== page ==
Listen to Topanga Canyon by John Phillips.
OK, back to work. Like Thursday's post, today's song is from John Phillips' 1970 record John, The Wolfking of L.A., and it happens to be my favorite from the album. Like Thursday's post, it's another travelogue--only this time it involves a less discernible route and purpose. In fact, the beauty of this particular travelogue lies in its ambiguity. It may actually be more appropriate to say its creepiness lies in its ambiguity...whichever.
Each verse tells a different story and, to my mind, each verse gets a little more skewed in its intent and outcome. First, Phillips goes out to Topanga to wait for his drug dealer...Tiring of this, he drives all the way to Fairfax & Third to the Farmers Market where he, oddly, derides the people "working in the sun" for selling their wares "for a profit" to just "anyone". The second verse veers off into images of man's failed attempts at mastering nature--He quickly references "train wrecks in the mountains" and "shipwrecks on the seas", before returning to the chorus without making any judgments about these disasters. The final verse speaks of unnamed people, all of whom end up "going down" in one way or another, whether in San Francisco, New Orleans or even Camarillo ("picking beans"!). The chorus is a chilling resignation: The Wolfking is in over his head, despite all the expectations others had for him.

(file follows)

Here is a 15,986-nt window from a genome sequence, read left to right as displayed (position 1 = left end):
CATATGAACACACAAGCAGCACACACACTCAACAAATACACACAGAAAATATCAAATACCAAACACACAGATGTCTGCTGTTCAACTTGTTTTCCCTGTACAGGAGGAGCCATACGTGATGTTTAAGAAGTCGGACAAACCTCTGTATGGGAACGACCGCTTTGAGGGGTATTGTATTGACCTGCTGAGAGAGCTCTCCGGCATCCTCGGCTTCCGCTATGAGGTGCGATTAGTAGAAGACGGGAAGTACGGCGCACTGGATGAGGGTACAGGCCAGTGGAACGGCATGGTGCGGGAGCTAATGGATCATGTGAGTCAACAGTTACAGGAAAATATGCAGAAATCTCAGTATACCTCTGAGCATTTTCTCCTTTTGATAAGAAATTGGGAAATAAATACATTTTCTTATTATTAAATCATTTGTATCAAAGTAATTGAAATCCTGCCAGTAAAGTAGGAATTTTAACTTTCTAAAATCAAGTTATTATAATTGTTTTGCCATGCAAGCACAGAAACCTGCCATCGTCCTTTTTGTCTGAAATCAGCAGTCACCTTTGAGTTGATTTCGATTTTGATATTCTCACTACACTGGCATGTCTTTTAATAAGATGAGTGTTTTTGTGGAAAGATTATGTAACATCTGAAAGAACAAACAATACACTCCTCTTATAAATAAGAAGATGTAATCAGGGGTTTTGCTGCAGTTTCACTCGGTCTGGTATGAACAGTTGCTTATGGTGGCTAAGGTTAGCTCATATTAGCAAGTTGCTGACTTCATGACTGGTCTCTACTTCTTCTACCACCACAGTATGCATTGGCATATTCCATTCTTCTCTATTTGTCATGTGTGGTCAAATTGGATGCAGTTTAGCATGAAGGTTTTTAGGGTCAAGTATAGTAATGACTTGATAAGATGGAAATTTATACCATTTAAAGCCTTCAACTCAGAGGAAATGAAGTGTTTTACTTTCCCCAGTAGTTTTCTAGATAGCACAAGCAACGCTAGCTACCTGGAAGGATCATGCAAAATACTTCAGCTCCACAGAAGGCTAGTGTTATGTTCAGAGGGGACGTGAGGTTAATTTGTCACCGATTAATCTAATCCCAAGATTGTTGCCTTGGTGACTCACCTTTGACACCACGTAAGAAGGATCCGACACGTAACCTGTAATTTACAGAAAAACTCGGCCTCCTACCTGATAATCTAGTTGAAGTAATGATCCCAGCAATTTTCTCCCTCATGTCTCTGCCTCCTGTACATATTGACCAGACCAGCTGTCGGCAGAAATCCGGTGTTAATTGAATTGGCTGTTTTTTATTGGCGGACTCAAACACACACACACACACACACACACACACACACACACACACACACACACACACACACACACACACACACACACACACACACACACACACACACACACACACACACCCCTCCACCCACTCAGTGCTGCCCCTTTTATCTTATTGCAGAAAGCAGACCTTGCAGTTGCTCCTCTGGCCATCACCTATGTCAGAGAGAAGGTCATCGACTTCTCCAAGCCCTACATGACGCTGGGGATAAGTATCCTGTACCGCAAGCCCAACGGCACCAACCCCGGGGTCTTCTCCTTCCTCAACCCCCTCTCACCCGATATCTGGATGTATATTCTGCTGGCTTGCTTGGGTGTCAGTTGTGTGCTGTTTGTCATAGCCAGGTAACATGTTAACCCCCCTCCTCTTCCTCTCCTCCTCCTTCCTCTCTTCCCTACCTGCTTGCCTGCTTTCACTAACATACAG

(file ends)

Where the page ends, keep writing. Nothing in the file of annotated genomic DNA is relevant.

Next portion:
The chorus is a bit of an epitaph as Phillips cut only a few more good songs (including "Kokomo"), most of which were slight compared to the Mamas & Papas and Wolfking. Musically, I think this song is thrilling--it's similar to the arrangements heard on GP, Grievous Angel, and Elvis's The Memphis Record, with James Burton playing some truly amazing lead guitar and former members of the Ronettes singing backup...not to mention the sublime piano and pedal steel. Oh yeah, and being vague and creepy in your road song gives you special status as a King of the Road.
Photo: View of the Pacific, Eagle Rock, Topanga State Park.